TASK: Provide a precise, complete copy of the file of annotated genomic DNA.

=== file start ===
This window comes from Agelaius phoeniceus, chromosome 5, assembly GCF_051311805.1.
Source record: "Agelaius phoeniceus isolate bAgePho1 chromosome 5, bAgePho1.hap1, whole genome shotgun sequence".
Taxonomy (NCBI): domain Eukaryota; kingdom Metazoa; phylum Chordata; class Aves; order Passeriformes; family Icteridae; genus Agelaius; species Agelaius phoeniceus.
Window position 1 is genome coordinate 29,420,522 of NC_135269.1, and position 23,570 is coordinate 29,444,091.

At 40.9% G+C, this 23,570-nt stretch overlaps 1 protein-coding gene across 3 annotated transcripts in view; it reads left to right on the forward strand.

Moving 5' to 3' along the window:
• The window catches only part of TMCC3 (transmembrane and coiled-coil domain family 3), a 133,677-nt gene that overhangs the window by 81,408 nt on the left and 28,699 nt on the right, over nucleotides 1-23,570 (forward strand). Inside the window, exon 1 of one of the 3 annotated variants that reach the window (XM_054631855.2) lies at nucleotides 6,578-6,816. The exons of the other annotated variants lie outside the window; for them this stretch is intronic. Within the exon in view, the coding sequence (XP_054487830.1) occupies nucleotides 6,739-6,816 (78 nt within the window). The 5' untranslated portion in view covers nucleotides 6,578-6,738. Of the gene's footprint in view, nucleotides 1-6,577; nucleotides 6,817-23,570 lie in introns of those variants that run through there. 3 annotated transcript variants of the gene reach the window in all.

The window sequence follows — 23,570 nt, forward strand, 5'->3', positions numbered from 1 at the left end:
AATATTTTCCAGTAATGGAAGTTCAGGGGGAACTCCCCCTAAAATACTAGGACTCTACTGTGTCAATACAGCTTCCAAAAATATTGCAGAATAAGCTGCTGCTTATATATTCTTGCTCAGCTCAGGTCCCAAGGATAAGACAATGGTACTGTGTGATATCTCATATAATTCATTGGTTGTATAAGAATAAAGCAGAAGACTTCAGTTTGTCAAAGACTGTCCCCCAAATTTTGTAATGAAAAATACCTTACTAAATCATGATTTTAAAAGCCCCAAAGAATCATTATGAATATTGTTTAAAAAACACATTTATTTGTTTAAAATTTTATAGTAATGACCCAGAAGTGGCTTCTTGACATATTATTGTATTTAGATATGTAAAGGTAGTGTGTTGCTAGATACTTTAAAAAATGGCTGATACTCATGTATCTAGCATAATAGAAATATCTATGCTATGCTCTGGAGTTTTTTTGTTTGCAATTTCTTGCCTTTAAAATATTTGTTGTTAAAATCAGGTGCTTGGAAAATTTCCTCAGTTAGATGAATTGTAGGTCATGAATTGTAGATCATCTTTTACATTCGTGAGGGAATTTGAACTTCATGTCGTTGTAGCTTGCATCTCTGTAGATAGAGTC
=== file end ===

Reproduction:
This window comes from Agelaius phoeniceus, chromosome 5, assembly GCF_051311805.1.
Source record: "Agelaius phoeniceus isolate bAgePho1 chromosome 5, bAgePho1.hap1, whole genome shotgun sequence".
Taxonomy (NCBI): domain Eukaryota; kingdom Metazoa; phylum Chordata; class Aves; order Passeriformes; family Icteridae; genus Agelaius; species Agelaius phoeniceus.
Window position 1 is genome coordinate 29,420,522 of NC_135269.1, and position 23,570 is coordinate 29,444,091.

At 40.9% G+C, this 23,570-nt stretch overlaps 1 protein-coding gene across 3 annotated transcripts in view; it reads left to right on the forward strand.

Moving 5' to 3' along the window:
• The window catches only part of TMCC3 (transmembrane and coiled-coil domain family 3), a 133,677-nt gene that overhangs the window by 81,408 nt on the left and 28,699 nt on the right, over nucleotides 1-23,570 (forward strand). Inside the window, exon 1 of one of the 3 annotated variants that reach the window (XM_054631855.2) lies at nucleotides 6,578-6,816. The exons of the other annotated variants lie outside the window; for them this stretch is intronic. Within the exon in view, the coding sequence (XP_054487830.1) occupies nucleotides 6,739-6,816 (78 nt within the window). The 5' untranslated portion in view covers nucleotides 6,578-6,738. Of the gene's footprint in view, nucleotides 1-6,577; nucleotides 6,817-23,570 lie in introns of those variants that run through there. 3 annotated transcript variants of the gene reach the window in all.

The window sequence follows — 23,570 nt, forward strand, 5'->3', positions numbered from 1 at the left end:
AATATTTTCCAGTAATGGAAGTTCAGGGGGAACTCCCCCTAAAATACTAGGACTCTACTGTGTCAATACAGCTTCCAAAAATATTGCAGAATAAGCTGCTGCTTATATATTCTTGCTCAGCTCAGGTCCCAAGGATAAGACAATGGTACTGTGTGATATCTCATATAATTCATTGGTTGTATAAGAATAAAGCAGAAGACTTCAGTTTGTCAAAGACTGTCCCCCAAATTTTGTAATGAAAAATACCTTACTAAATCATGATTTTAAAAGCCCCAAAGAATCATTATGAATATTGTTTAAAAAACACATTTATTTGTTTAAAATTTTATAGTAATGACCCAGAAGTGGCTTCTTGACATATTATTGTATTTAGATATGTAAAGGTAGTGTGTTGCTAGATACTTTAAAAAATGGCTGATACTCATGTATCTAGCATAATAGAAATATCTATGCTATGCTCTGGAGTTTTTTTGTTTGCAATTTCTTGCCTTTAAAATATTTGTTGTTAAAATCAGGTGCTTGGAAAATTTCCTCAGTTAGATGAATTGTAGGTCATGAATTGTAGATCATCTTTTACATTCGTGAGGGAATTTGAACTTCATGTCGTTGTAGCTTGCATCTCTGTAGATAGAGTC